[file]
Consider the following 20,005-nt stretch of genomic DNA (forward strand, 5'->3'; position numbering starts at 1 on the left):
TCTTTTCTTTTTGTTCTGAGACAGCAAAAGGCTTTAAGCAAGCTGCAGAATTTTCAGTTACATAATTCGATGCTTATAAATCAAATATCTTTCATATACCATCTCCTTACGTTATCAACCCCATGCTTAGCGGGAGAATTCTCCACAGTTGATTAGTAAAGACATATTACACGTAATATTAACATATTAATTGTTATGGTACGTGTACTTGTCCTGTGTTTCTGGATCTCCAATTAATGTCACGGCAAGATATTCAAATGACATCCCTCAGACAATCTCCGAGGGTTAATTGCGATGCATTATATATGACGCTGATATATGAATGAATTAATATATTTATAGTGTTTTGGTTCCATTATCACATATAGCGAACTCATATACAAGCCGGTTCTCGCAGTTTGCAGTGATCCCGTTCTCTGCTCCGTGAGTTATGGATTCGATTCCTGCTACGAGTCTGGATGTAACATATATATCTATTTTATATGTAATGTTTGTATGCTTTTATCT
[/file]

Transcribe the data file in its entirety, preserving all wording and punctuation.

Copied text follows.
Consider the following 20,005-nt stretch of genomic DNA (forward strand, 5'->3'; position numbering starts at 1 on the left):
TCTTTTCTTTTTGTTCTGAGACAGCAAAAGGCTTTAAGCAAGCTGCAGAATTTTCAGTTACATAATTCGATGCTTATAAATCAAATATCTTTCATATACCATCTCCTTACGTTATCAACCCCATGCTTAGCGGGAGAATTCTCCACAGTTGATTAGTAAAGACATATTACACGTAATATTAACATATTAATTGTTATGGTACGTGTACTTGTCCTGTGTTTCTGGATCTCCAATTAATGTCACGGCAAGATATTCAAATGACATCCCTCAGACAATCTCCGAGGGTTAATTGCGATGCATTATATATGACGCTGATATATGAATGAATTAATATATTTATAGTGTTTTGGTTCCATTATCACATATAGCGAACTCATATACAAGCCGGTTCTCGCAGTTTGCAGTGATCCCGTTCTCTGCTCCGTGAGTTATGGATTCGATTCCTGCTACGAGTCTGGATGTAACATATATATCTATTTTATATGTAATGTTTGTATGCTTTTATCT